Before church marriages, there were local marriage ceremonies performed in all parts of the world. Nigeria, alone has numerous tribes and languages, all of whom have their different ways of performing or celebrating a marriage.

As much as I would love to know what makes them all different or similar, for now, I will share the one I am familiar with…..”Igbo traditional marriage” (South east of Nigeria).

My beloved brother and his wife got married few weeks ago and has volunteered to use their colourful pictures as an example of what it might look like.

So for those of you who are falling in love with an African girl or thinking of marrying and venturing to the unknown, below is what might lay ahead.

So it starts with “Iku Aka” (Introduction)…..This is the first step. It means the man letting his intentions known to the future bride’s family. Drinks, garden eggs, peanut butter, etc are used for this.

If they accept your marriage proposal, the second stage is getting a list from the bride’s family. In this case, the bride is from “Imo State”, so it is slightly different. Two lists are given out (Only one list in Anambra state) to the groom’s family. The first is a Female list and the second is a Male list. The list (money is also paid to get a list) is a piece of paper containing all the stuff you are required by the custom of the tribe to provide for the groom’s family and the Kinsmen.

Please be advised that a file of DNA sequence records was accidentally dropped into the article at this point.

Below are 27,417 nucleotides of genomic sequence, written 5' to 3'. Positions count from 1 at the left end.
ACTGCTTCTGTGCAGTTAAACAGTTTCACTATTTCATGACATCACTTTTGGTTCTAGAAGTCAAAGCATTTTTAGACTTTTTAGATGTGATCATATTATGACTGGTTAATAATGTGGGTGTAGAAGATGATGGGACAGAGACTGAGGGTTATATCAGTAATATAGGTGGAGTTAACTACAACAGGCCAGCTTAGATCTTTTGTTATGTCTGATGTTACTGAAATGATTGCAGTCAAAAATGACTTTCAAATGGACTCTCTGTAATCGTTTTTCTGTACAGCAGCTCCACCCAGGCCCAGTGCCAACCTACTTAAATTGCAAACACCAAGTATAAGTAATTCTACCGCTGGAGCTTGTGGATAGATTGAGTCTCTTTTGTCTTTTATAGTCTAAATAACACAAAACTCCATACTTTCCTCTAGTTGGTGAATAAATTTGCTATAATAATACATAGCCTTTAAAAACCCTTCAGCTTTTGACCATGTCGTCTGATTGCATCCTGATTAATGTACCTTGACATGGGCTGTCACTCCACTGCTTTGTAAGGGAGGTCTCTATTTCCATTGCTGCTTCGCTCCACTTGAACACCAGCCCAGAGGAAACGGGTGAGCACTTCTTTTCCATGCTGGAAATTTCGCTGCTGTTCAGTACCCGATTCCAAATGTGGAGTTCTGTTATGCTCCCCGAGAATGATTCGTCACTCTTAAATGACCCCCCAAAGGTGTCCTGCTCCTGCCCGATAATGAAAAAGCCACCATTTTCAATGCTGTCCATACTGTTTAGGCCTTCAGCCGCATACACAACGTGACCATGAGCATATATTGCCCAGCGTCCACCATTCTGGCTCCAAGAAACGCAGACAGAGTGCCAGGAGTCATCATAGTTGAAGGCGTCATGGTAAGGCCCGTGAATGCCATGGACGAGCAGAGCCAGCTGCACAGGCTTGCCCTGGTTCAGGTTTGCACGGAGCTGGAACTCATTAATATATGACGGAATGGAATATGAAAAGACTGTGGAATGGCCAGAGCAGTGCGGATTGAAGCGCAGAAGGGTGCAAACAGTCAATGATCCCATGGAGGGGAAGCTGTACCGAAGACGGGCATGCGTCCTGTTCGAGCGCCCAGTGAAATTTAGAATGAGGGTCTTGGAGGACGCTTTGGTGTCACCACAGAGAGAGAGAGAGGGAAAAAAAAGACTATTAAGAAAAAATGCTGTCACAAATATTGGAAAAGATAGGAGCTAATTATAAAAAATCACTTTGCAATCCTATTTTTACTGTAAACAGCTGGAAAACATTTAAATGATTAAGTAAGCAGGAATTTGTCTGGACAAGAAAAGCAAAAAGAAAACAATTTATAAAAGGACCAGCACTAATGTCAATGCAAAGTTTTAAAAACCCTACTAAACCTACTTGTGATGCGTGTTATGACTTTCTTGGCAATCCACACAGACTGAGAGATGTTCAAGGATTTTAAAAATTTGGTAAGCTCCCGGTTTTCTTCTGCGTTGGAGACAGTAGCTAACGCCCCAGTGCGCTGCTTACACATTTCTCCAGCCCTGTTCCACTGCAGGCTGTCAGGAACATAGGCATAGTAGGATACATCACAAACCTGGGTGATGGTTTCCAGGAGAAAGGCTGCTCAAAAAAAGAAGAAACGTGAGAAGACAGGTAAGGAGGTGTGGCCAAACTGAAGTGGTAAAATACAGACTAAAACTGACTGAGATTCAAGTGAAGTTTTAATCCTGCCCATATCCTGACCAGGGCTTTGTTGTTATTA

A date is agreed for when the the groom comes back with all the items on the list. On that day, there are more introductions and negotiations. The wife to be, takes this opportunity to come out officially and greets her future husband and his family when they arrive.

Finally after an agreement is reached (including a closed door session with the bride’s dad and how much the “Bride Price” will be), the deal is done. The bride’s family makes a loud noise, hailing the groom. And the women in the bride’s family, make their own noise and chantings too. The faith of the future bride and groom is sealed with a prayer ; they are officially engaged!! Refreshments commence.

After the above, you are well on your way. The next is “ewu nna” (Goat for the Kinsmen) and “Igba nkwu” (Traditional marriage ceremony). To cut it short, the BRIDE PRICE is paid at this stage.

On the Igba nkwu day, the bride comes out to greet her in-laws before every other thing commences. During the entire ceremony, the bride usually shows off her beauty by changing into two to three traditional outfits.

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One of the most important thing during the “Ewu nna” and “Igba nkwu” is that the husband accepts his wife. A cup of palm wine is given to the bride by the eldest male in the Kindred, to give to her husband. When he accepts the wine from her, he feeds her a small amount of it and then drinks the rest. It signifies that they are both in agreement to marry each other. The marriage contract is sealed and official. Every other thing happens…..drinking, eating, dancing, loud music, pictures and much more….